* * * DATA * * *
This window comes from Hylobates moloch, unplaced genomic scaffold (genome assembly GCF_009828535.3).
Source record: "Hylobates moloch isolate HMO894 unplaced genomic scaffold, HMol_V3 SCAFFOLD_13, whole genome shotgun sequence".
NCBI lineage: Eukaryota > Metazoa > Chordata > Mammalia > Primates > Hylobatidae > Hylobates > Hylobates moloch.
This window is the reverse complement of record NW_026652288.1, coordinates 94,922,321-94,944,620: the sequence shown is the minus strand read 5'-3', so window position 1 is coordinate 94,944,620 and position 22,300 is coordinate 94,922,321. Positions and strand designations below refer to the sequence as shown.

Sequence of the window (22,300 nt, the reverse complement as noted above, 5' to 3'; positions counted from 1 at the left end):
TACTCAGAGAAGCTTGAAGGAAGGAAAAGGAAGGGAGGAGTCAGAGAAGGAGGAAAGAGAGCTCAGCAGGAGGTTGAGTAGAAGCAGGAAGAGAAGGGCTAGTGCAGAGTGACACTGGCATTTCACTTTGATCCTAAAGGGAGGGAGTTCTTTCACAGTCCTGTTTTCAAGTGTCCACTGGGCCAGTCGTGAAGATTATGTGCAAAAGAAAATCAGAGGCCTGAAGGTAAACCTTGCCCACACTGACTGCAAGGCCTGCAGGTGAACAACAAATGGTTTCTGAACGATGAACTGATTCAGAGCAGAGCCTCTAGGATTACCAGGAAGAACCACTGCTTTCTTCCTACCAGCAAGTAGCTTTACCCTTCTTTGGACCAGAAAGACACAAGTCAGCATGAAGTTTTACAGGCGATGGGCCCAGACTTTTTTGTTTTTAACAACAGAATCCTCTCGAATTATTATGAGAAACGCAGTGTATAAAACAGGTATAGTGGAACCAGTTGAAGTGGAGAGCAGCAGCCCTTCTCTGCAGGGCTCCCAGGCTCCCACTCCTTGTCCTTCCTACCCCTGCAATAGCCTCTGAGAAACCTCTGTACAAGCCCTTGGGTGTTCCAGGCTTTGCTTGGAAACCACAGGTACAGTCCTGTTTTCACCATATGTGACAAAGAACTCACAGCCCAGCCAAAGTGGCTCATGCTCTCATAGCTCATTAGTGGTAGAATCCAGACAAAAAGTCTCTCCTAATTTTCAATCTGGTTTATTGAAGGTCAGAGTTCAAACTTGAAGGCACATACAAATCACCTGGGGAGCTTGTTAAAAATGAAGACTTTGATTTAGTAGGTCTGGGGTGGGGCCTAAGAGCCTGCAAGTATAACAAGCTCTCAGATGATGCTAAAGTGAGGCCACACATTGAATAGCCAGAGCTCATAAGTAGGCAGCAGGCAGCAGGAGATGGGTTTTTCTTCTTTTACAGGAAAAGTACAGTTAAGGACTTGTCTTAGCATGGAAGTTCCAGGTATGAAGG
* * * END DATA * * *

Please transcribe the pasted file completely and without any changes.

This window comes from Hylobates moloch, unplaced genomic scaffold (genome assembly GCF_009828535.3).
Source record: "Hylobates moloch isolate HMO894 unplaced genomic scaffold, HMol_V3 SCAFFOLD_13, whole genome shotgun sequence".
NCBI lineage: Eukaryota > Metazoa > Chordata > Mammalia > Primates > Hylobatidae > Hylobates > Hylobates moloch.
This window is the reverse complement of record NW_026652288.1, coordinates 94,922,321-94,944,620: the sequence shown is the minus strand read 5'-3', so window position 1 is coordinate 94,944,620 and position 22,300 is coordinate 94,922,321. Positions and strand designations below refer to the sequence as shown.

Sequence of the window (22,300 nt, the reverse complement as noted above, 5' to 3'; positions counted from 1 at the left end):
TACTCAGAGAAGCTTGAAGGAAGGAAAAGGAAGGGAGGAGTCAGAGAAGGAGGAAAGAGAGCTCAGCAGGAGGTTGAGTAGAAGCAGGAAGAGAAGGGCTAGTGCAGAGTGACACTGGCATTTCACTTTGATCCTAAAGGGAGGGAGTTCTTTCACAGTCCTGTTTTCAAGTGTCCACTGGGCCAGTCGTGAAGATTATGTGCAAAAGAAAATCAGAGGCCTGAAGGTAAACCTTGCCCACACTGACTGCAAGGCCTGCAGGTGAACAACAAATGGTTTCTGAACGATGAACTGATTCAGAGCAGAGCCTCTAGGATTACCAGGAAGAACCACTGCTTTCTTCCTACCAGCAAGTAGCTTTACCCTTCTTTGGACCAGAAAGACACAAGTCAGCATGAAGTTTTACAGGCGATGGGCCCAGACTTTTTTGTTTTTAACAACAGAATCCTCTCGAATTATTATGAGAAACGCAGTGTATAAAACAGGTATAGTGGAACCAGTTGAAGTGGAGAGCAGCAGCCCTTCTCTGCAGGGCTCCCAGGCTCCCACTCCTTGTCCTTCCTACCCCTGCAATAGCCTCTGAGAAACCTCTGTACAAGCCCTTGGGTGTTCCAGGCTTTGCTTGGAAACCACAGGTACAGTCCTGTTTTCACCATATGTGACAAAGAACTCACAGCCCAGCCAAAGTGGCTCATGCTCTCATAGCTCATTAGTGGTAGAATCCAGACAAAAAGTCTCTCCTAATTTTCAATCTGGTTTATTGAAGGTCAGAGTTCAAACTTGAAGGCACATACAAATCACCTGGGGAGCTTGTTAAAAATGAAGACTTTGATTTAGTAGGTCTGGGGTGGGGCCTAAGAGCCTGCAAGTATAACAAGCTCTCAGATGATGCTAAAGTGAGGCCACACATTGAATAGCCAGAGCTCATAAGTAGGCAGCAGGCAGCAGGAGATGGGTTTTTCTTCTTTTACAGGAAAAGTACAGTTAAGGACTTGTCTTAGCATGGAAGTTCCAGGTATGAAGG